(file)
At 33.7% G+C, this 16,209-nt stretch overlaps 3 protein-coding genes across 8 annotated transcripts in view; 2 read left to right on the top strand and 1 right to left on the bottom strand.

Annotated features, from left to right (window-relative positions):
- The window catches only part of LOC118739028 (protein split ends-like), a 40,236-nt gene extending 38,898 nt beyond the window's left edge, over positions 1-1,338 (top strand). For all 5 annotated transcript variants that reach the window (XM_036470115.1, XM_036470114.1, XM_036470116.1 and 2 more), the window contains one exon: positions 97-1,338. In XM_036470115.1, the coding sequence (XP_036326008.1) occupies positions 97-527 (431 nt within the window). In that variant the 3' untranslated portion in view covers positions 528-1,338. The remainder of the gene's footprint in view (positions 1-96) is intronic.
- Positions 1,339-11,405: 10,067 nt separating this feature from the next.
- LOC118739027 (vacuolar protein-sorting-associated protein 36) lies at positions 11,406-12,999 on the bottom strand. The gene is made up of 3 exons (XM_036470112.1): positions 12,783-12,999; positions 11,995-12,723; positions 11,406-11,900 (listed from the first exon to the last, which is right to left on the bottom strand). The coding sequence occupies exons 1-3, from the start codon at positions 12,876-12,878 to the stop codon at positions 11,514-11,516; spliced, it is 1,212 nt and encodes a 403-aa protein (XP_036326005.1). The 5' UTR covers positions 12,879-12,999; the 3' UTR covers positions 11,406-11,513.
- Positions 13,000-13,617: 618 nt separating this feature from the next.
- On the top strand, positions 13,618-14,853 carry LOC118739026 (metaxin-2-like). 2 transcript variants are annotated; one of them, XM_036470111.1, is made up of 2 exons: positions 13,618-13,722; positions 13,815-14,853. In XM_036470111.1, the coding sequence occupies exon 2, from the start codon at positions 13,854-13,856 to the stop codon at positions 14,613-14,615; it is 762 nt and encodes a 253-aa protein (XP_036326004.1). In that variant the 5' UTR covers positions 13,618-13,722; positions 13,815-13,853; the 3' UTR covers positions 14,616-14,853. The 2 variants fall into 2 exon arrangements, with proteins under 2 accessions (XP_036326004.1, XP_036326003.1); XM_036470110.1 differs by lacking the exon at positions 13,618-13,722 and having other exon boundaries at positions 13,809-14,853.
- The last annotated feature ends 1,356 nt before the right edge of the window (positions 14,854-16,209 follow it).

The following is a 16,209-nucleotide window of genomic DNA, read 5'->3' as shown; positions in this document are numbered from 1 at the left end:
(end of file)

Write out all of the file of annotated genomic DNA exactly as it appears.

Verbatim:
At 33.7% G+C, this 16,209-nt stretch overlaps 3 protein-coding genes across 8 annotated transcripts in view; 2 read left to right on the top strand and 1 right to left on the bottom strand.

Annotated features, from left to right (window-relative positions):
- The window catches only part of LOC118739028 (protein split ends-like), a 40,236-nt gene extending 38,898 nt beyond the window's left edge, over positions 1-1,338 (top strand). For all 5 annotated transcript variants that reach the window (XM_036470115.1, XM_036470114.1, XM_036470116.1 and 2 more), the window contains one exon: positions 97-1,338. In XM_036470115.1, the coding sequence (XP_036326008.1) occupies positions 97-527 (431 nt within the window). In that variant the 3' untranslated portion in view covers positions 528-1,338. The remainder of the gene's footprint in view (positions 1-96) is intronic.
- Positions 1,339-11,405: 10,067 nt separating this feature from the next.
- LOC118739027 (vacuolar protein-sorting-associated protein 36) lies at positions 11,406-12,999 on the bottom strand. The gene is made up of 3 exons (XM_036470112.1): positions 12,783-12,999; positions 11,995-12,723; positions 11,406-11,900 (listed from the first exon to the last, which is right to left on the bottom strand). The coding sequence occupies exons 1-3, from the start codon at positions 12,876-12,878 to the stop codon at positions 11,514-11,516; spliced, it is 1,212 nt and encodes a 403-aa protein (XP_036326005.1). The 5' UTR covers positions 12,879-12,999; the 3' UTR covers positions 11,406-11,513.
- Positions 13,000-13,617: 618 nt separating this feature from the next.
- On the top strand, positions 13,618-14,853 carry LOC118739026 (metaxin-2-like). 2 transcript variants are annotated; one of them, XM_036470111.1, is made up of 2 exons: positions 13,618-13,722; positions 13,815-14,853. In XM_036470111.1, the coding sequence occupies exon 2, from the start codon at positions 13,854-13,856 to the stop codon at positions 14,613-14,615; it is 762 nt and encodes a 253-aa protein (XP_036326004.1). In that variant the 5' UTR covers positions 13,618-13,722; positions 13,815-13,853; the 3' UTR covers positions 14,616-14,853. The 2 variants fall into 2 exon arrangements, with proteins under 2 accessions (XP_036326004.1, XP_036326003.1); XM_036470110.1 differs by lacking the exon at positions 13,618-13,722 and having other exon boundaries at positions 13,809-14,853.
- The last annotated feature ends 1,356 nt before the right edge of the window (positions 14,854-16,209 follow it).

The following is a 16,209-nucleotide window of genomic DNA, read 5'->3' as shown; positions in this document are numbered from 1 at the left end: